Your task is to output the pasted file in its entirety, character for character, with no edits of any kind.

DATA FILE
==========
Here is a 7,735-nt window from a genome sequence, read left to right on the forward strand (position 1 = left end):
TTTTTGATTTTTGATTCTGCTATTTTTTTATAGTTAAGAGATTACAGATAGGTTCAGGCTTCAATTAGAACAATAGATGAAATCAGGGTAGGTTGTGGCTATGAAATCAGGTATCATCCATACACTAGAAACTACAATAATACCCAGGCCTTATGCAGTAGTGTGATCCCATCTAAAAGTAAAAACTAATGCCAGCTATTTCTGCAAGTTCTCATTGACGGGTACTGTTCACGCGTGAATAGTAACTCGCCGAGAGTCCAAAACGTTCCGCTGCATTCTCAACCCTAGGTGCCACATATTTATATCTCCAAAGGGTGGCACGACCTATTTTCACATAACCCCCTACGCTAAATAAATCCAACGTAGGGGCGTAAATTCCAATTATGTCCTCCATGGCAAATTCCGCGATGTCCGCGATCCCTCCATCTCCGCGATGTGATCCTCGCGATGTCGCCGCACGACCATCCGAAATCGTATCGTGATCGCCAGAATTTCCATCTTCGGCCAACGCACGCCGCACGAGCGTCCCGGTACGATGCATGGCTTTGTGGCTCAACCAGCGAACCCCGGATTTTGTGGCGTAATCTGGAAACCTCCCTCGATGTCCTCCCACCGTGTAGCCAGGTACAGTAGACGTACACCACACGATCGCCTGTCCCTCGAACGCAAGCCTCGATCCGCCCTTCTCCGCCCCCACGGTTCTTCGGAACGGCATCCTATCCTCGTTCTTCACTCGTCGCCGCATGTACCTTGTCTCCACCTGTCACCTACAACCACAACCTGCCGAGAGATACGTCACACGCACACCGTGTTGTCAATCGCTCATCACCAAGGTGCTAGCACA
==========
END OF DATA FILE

Here is a 7,735-nt window from a genome sequence, read left to right on the forward strand (position 1 = left end):
TTTTTGATTTTTGATTCTGCTATTTTTTTATAGTTAAGAGATTACAGATAGGTTCAGGCTTCAATTAGAACAATAGATGAAATCAGGGTAGGTTGTGGCTATGAAATCAGGTATCATCCATACACTAGAAACTACAATAATACCCAGGCCTTATGCAGTAGTGTGATCCCATCTAAAAGTAAAAACTAATGCCAGCTATTTCTGCAAGTTCTCATTGACGGGTACTGTTCACGCGTGAATAGTAACTCGCCGAGAGTCCAAAACGTTCCGCTGCATTCTCAACCCTAGGTGCCACATATTTATATCTCCAAAGGGTGGCACGACCTATTTTCACATAACCCCCTACGCTAAATAAATCCAACGTAGGGGCGTAAATTCCAATTATGTCCTCCATGGCAAATTCCGCGATGTCCGCGATCCCTCCATCTCCGCGATGTGATCCTCGCGATGTCGCCGCACGACCATCCGAAATCGTATCGTGATCGCCAGAATTTCCATCTTCGGCCAACGCACGCCGCACGAGCGTCCCGGTACGATGCATGGCTTTGTGGCTCAACCAGCGAACCCCGGATTTTGTGGCGTAATCTGGAAACCTCCCTCGATGTCCTCCCACCGTGTAGCCAGGTACAGTAGACGTACACCACACGATCGCCTGTCCCTCGAACGCAAGCCTCGATCCGCCCTTCTCCGCCCCCACGGTTCTTCGGAACGGCATCCTATCCTCGTTCTTCACTCGTCGCCGCATGTACCTTGTCTCCACCTGTCACCTACAACCACAACCTGCCGAGAGATACGTCACACGCACACCGTGTTGTCAATCGCTCATCACCAAGGTGCTAGCACA